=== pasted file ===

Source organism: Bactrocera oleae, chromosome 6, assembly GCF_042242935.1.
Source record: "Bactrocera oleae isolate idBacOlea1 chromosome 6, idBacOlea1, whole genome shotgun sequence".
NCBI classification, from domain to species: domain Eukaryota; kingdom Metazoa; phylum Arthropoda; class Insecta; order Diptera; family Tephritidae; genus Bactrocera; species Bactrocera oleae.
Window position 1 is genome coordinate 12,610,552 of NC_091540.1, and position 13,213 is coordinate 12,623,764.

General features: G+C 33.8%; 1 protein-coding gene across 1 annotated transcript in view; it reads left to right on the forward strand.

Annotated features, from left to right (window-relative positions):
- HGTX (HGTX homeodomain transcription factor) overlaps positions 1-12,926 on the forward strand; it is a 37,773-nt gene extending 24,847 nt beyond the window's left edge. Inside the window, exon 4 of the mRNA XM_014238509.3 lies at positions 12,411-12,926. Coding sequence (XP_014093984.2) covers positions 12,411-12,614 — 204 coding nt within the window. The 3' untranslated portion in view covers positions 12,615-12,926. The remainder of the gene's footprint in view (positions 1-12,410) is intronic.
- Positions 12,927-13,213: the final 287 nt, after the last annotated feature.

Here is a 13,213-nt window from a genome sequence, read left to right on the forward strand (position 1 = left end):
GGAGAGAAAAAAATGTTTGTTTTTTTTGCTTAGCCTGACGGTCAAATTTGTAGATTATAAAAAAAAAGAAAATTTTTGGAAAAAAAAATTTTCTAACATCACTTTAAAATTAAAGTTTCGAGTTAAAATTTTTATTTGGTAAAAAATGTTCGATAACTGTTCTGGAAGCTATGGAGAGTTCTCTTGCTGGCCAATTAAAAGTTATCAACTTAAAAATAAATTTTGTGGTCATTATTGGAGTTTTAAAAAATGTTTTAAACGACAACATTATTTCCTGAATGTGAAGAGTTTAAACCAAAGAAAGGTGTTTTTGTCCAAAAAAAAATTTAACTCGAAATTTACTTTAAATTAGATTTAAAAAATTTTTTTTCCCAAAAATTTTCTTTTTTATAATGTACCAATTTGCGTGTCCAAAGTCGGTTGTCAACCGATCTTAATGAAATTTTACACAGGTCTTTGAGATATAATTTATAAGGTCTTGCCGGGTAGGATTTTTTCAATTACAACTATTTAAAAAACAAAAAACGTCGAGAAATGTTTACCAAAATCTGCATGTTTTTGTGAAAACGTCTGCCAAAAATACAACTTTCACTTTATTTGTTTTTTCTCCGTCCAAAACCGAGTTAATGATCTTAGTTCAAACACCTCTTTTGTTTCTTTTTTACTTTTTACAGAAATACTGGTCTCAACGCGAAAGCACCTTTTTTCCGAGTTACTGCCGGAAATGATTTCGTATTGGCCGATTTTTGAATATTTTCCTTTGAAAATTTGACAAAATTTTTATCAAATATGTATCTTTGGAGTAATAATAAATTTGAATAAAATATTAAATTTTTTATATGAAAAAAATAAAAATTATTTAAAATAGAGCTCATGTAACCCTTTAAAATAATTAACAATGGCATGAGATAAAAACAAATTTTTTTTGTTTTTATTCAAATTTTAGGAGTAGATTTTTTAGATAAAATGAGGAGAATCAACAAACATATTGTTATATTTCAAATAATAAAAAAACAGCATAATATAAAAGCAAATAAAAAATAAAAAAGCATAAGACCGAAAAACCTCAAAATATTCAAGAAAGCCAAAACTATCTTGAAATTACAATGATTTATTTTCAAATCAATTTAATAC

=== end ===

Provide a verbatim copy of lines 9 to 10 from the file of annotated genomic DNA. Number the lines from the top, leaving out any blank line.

Here is a 13,213-nt window from a genome sequence, read left to right on the forward strand (position 1 = left end):
GGAGAGAAAAAAATGTTTGTTTTTTTTGCTTAGCCTGACGGTCAAATTTGTAGATTATAAAAAAAAAGAAAATTTTTGGAAAAAAAAATTTTCTAACATCACTTTAAAATTAAAGTTTCGAGTTAAAATTTTTATTTGGTAAAAAATGTTCGATAACTGTTCTGGAAGCTATGGAGAGTTCTCTTGCTGGCCAATTAAAAGTTATCAACTTAAAAATAAATTTTGTGGTCATTATTGGAGTTTTAAAAAATGTTTTAAACGACAACATTATTTCCTGAATGTGAAGAGTTTAAACCAAAGAAAGGTGTTTTTGTCCAAAAAAAAATTTAACTCGAAATTTACTTTAAATTAGATTTAAAAAATTTTTTTTCCCAAAAATTTTCTTTTTTATAATGTACCAATTTGCGTGTCCAAAGTCGGTTGTCAACCGATCTTAATGAAATTTTACACAGGTCTTTGAGATATAATTTATAAGGTCTTGCCGGGTAGGATTTTTTCAATTACAACTATTTAAAAAACAAAAAACGTCGAGAAATGTTTACCAAAATCTGCATGTTTTTGTGAAAACGTCTGCCAAAAATACAACTTTCACTTTATTTGTTTTTTCTCCGTCCAAAACCGAGTTAATGATCTTAGTTCAAACACCTCTTTTGTTTCTTTTTTACTTTTTACAGAAATACTGGTCTCAACGCGAAAGCACCTTTTTTCCGAGTTACTGCCGGAAATGATTTCGTATTGGCCGATTTTTGAATATTTTCCTTTGAAAATTTGACAAAATTTTTATCAAATATGTATCTTTGGAGTAATAATAAATTTGAATAAAATATTAAATTTTTTATATGAAAAAAATAAAAATTATTTAAAATAGAGCTCATGTAACCCTTTAAAATAATTAACAATGGCATGAGATAAAAACAAATTTTTTTTGTTTTTATTCAAATTTTAGGAGTAGATTTTTTAGATAAAATGAGGAGAATCAACAAACATATTGTTATATTTCAAATAATAAAAAAACAGCATAATATAAAAGCAAATAAAAAATAAAAAAGCATAAGACCGAAAAACCTCAAAATATTCAAGAAAGCCAAAACTATCTTGAAATTACAATGATTTATTTTCAAATCAATTTAATAC